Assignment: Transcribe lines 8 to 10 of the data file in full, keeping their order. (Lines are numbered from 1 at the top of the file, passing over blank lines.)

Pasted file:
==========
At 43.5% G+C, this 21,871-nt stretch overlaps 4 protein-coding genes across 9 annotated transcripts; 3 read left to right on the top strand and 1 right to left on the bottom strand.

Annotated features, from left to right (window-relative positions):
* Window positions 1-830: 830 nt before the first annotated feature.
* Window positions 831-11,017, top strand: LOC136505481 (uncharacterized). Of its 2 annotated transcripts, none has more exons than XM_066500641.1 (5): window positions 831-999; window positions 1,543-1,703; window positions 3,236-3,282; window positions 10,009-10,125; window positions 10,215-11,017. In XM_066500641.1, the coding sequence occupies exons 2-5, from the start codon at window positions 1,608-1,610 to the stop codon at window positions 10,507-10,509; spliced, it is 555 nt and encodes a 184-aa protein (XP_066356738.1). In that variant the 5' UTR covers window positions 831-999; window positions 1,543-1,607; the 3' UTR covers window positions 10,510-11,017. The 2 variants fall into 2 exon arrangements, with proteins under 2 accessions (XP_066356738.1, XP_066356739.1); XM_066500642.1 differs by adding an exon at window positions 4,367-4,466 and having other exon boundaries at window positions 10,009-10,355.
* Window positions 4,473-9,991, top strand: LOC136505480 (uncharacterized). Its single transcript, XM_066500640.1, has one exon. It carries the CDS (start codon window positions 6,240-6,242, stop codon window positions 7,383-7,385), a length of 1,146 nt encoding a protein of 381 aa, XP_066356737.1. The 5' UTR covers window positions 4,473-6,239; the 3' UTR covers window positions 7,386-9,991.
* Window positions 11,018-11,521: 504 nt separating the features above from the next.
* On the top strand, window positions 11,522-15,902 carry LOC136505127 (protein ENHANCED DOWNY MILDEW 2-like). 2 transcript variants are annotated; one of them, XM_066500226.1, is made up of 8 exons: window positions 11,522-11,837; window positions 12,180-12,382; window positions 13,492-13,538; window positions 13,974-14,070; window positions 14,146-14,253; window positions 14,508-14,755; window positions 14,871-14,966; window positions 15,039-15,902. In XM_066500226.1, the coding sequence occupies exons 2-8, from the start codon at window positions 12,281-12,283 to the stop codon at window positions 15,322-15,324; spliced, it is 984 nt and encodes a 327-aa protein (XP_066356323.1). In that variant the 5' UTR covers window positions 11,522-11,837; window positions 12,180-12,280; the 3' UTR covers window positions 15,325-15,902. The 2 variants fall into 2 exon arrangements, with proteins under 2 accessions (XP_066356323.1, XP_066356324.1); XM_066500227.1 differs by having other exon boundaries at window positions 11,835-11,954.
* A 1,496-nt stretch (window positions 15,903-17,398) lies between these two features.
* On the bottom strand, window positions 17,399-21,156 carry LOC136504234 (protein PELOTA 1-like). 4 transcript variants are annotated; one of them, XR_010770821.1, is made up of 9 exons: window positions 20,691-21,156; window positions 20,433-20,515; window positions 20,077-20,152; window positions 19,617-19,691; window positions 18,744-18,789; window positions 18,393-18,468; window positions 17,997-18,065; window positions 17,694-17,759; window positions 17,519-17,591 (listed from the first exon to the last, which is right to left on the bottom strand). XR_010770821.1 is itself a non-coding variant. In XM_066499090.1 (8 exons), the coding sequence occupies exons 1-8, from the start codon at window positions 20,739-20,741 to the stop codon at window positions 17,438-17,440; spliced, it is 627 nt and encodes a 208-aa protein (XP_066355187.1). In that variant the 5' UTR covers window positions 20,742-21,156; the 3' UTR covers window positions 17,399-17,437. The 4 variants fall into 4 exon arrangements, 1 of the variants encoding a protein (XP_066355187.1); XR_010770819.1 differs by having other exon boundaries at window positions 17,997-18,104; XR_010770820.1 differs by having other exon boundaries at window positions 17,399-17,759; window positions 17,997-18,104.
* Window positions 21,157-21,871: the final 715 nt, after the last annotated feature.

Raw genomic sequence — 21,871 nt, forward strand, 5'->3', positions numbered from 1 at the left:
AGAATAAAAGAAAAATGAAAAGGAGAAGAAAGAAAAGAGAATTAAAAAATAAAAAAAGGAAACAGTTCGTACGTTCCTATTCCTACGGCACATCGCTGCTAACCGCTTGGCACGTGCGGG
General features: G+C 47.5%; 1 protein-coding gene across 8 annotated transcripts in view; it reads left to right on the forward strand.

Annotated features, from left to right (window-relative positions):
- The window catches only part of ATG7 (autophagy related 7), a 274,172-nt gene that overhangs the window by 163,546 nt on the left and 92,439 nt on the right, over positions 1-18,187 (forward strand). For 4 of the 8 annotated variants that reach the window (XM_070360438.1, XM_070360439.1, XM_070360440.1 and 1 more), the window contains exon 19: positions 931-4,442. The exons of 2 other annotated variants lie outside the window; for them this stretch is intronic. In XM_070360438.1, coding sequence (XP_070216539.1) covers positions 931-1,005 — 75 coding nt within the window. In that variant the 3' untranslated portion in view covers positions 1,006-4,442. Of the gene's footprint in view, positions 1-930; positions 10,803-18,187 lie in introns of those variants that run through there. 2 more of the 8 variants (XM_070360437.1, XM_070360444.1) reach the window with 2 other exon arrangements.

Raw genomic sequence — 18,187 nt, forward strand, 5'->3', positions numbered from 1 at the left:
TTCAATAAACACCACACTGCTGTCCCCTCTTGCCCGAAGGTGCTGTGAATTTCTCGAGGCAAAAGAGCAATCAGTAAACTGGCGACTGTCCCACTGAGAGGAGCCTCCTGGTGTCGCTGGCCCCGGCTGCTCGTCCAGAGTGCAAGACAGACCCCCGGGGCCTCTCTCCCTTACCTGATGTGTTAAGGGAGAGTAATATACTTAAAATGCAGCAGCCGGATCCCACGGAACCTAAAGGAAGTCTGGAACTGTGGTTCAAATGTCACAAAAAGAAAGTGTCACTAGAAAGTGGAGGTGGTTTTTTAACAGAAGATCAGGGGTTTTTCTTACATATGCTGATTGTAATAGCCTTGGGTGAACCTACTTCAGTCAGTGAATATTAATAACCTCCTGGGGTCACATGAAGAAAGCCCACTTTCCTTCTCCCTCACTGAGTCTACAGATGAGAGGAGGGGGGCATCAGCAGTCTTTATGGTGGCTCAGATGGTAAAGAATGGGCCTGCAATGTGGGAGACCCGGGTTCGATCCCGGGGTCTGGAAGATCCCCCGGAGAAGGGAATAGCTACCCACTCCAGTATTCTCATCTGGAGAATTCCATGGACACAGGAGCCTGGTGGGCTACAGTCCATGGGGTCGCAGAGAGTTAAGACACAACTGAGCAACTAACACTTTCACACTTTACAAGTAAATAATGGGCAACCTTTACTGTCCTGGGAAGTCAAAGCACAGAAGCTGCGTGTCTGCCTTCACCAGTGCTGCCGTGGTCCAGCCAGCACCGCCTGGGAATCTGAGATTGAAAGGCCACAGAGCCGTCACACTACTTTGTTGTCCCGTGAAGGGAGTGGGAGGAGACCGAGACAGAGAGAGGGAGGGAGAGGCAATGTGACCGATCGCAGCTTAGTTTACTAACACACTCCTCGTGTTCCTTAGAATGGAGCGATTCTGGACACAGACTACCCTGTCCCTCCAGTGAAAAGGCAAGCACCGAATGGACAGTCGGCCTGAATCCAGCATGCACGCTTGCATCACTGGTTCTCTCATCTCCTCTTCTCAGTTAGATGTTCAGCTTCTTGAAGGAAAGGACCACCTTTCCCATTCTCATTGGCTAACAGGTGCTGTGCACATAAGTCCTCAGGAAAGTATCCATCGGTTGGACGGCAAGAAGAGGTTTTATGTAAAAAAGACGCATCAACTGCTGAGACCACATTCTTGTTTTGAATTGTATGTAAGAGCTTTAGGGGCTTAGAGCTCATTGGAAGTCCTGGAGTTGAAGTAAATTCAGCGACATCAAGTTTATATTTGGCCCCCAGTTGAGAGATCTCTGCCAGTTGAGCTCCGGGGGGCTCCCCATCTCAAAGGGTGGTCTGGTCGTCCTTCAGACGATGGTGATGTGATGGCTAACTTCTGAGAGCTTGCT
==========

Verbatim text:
* A 1,496-nt stretch (window positions 15,903-17,398) lies between these two features.
* On the bottom strand, window positions 17,399-21,156 carry LOC136504234 (protein PELOTA 1-like). 4 transcript variants are annotated; one of them, XR_010770821.1, is made up of 9 exons: window positions 20,691-21,156; window positions 20,433-20,515; window positions 20,077-20,152; window positions 19,617-19,691; window positions 18,744-18,789; window positions 18,393-18,468; window positions 17,997-18,065; window positions 17,694-17,759; window positions 17,519-17,591 (listed from the first exon to the last, which is right to left on the bottom strand). XR_010770821.1 is itself a non-coding variant. In XM_066499090.1 (8 exons), the coding sequence occupies exons 1-8, from the start codon at window positions 20,739-20,741 to the stop codon at window positions 17,438-17,440; spliced, it is 627 nt and encodes a 208-aa protein (XP_066355187.1). In that variant the 5' UTR covers window positions 20,742-21,156; the 3' UTR covers window positions 17,399-17,437. The 4 variants fall into 4 exon arrangements, 1 of the variants encoding a protein (XP_066355187.1); XR_010770819.1 differs by having other exon boundaries at window positions 17,997-18,104; XR_010770820.1 differs by having other exon boundaries at window positions 17,399-17,759; window positions 17,997-18,104.
* Window positions 21,157-21,871: the final 715 nt, after the last annotated feature.